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To many people the appearance of bright yellow fields – fields of flowering rape – marks the start of Spring. To us – and its many sufferers – it marks something slightly different. The start of the Hayfever season (!). 
 
Hayfever, variously known as a “Seasonal Allergy” or a “Summer Cold”, is only one trigger for what medics call “Allergic Rhinitis”. Other triggers include dust, moulds and animal hair. 
 
Characterised by nasal congestion and a runny nose, sneezing, itchy eyes and nose; Hayfever may also cause shortness of breath and other asthma like symptoms. The conventional approach relies on antihistamines and steroids which are well known for causing drowsiness, together with a range of other unwanted side effects. 
 
 
What causes Hayfever? 
 
As the name suggests, Hayfever is caused by a sensitivity to pollens found in the air during the Spring and Summer. These irritate the mucus membranes lining the nose and respiratory tract, as well as around the eyes, causing the tell tale Hayfever symptoms. 
 
The time symptoms appear can give a clue as to the likely culprit(s). Here in the UK late April / early May is usually the time that rape starts to flower. Followed by pollen from flowering trees and shrubs. June brings grass pollens and those from the various plants flowering along verges. While the end of the June is probably the time most people think of Hayfever occurring, as gardens come into full flower. 
 
Interestingly, the end of September / October often brings further symptoms; although this time the culprit tends to be fungal spores, which are released as the weather becomes cooler and damper. 
 
Why is Hayfever worse on some days than others? 
 
As well as pollen levels, which vary from day to day – and during the day – there are a number of other factors which can make Hayfever worse. 
 
Chemicals sprayed on crops by farmers at this time of year often intensify symptoms, as the already irritated mucous membranes react to another irritant. 
 
Sunny days or those when pollution – or ozone – levels are higher tend to exacerbate symptoms. 
 
As do calm, wind free days, which prevent pollen being dispersed further afield. 
 
Rain can be both good news and bad, clearing the air of pollen by washing it out of the sky, while increasing levels nearer the ground.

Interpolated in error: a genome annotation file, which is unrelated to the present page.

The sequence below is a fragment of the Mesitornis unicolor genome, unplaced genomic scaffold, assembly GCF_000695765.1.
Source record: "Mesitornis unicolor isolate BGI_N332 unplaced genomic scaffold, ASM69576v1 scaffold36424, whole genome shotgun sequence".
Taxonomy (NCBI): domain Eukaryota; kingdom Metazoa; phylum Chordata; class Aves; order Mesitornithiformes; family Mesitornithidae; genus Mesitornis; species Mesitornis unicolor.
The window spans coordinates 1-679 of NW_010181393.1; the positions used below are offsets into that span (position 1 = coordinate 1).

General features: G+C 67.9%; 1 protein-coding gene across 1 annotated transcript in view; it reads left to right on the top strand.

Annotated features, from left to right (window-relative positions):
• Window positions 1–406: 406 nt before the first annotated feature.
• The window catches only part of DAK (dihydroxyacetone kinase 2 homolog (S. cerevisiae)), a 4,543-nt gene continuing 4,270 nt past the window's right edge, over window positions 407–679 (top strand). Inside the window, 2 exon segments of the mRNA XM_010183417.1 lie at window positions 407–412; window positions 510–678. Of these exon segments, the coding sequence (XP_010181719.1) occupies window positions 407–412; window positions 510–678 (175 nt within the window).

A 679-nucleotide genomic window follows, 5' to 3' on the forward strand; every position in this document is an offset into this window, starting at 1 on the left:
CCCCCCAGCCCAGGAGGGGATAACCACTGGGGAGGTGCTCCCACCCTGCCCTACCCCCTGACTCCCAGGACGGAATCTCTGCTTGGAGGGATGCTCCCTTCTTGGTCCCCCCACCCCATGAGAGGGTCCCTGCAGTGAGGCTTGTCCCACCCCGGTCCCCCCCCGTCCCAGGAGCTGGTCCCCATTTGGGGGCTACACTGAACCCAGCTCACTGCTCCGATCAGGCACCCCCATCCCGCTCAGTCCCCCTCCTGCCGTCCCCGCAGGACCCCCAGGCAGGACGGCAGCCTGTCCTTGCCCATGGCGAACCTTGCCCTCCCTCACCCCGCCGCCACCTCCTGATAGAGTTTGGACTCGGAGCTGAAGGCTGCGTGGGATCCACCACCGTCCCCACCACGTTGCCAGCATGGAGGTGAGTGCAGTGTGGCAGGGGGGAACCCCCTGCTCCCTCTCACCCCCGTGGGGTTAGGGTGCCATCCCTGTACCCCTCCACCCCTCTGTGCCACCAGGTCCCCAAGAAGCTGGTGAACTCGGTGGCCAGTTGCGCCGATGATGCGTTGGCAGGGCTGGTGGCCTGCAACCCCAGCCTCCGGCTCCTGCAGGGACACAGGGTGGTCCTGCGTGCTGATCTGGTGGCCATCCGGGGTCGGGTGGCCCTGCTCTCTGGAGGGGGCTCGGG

What can I do to help? 
 
There are no prizes for guessing that staying indoors during the warmest part of the day on sunny – or calm – days, when pollen levels are highest, will help. 
 
An air purifier – or even a bowl of water on the side – will help clear the air of annoying particles, while keeping it moist and so less likely to further irritate the mucous membranes. 
 
While it may sound old fashioned, slices of cucumber or cold chamomile teabags placed over the eyes are very soothing. An eye wash of warm water with sea salt dissolved into it, can also help. 
 
Another old fashioned tip is steaming to help clear, open up and soothe the airways. Simply half fill a bowl with newly boiled water, place a towel over your head to keep in the steam and breathe it in for a few minutes at a time. Remember to keep warm immediately afterwards as your airways will be open. Lavender essential oil can be added to give it an extra boost. And make sure you have a hanky to hand! 
 
A quick and easy way to help desensitise yourself to local pollens, is to take a teaspoon of local honey all year round. Many of our clients do this on an ongoing basis and it really does help reduce symptoms the next year. 
 
Whether you know your specific triggers – or need a hair test to help identify them – it is then possible to desensitise yourself to your particular triggers. This can be done homeopathically, as well as helping to relieve any remaining symptoms. If you would like to find out hair testing or the homeopathic approach to Hayfever, please do let us know. 
 
Here are a few ideas of other things you can do at home to help 
 
Fresh ginger tea with local honey helps to break down congestion and so clear catarrh and mucus. It can also strengthen the Immune System and acts as a natural antihistamine. 
 
Green tea blocks the production of histamine and is one of the best homemade remedies for building the Immune System. 
Peppermint and Nettle tea can both help reduce congestion. 
 
Our old friend, pineapple, contains bromelain to help clear mucus and high levels of Vitamin C to support the Immune System. Either top up the juice with warm water – about 50 / 50 – or eat the pineapple, not forgetting the core which contains the highest levels of bromelain. 
 
Helpful Herbs 
 
Euphrasia, also known as “Eyebright” is our number one off the shelf herb for Hayfever. Not only can it be taken in water to help reduce the symptoms of Hayfever, it’s also great for soothing sore eyes in an eye wash. 
 
Luffa, by Vogel, is a combination of seven herbs which can also reduce the symptoms of Hayfever. 
 
And, finally, some off the shelf supplements 
 
Vitamin C, 1000mg a day, helps to support the Immune System and clear mucus. 
 
Fatty Acids together with Vitamin D, can both help to lower the amounts of histamine produced by the body after exposure to an allergen, in this case, pollen. Although additional research is needed, it appears that a diet high in fatty acids may help decrease the incidence of Hayfever. 
 
Quercetin is a bioflavonoid which has been shown to prevent immune cells from manufacturing and releasing histamine. It’s also naturally found in foods such as apples, garlic and onions. 
 
Bromelain, from our old friend pineapple, helps to reduce and clear mucus. It also acts as an anti inflammatory, so helping to soothe irritated mucous membranes lining the respiratory tract. 
 
As always, the choice is yours. 
Tagged as: Diet, Health, Lifestyle, Vitamins
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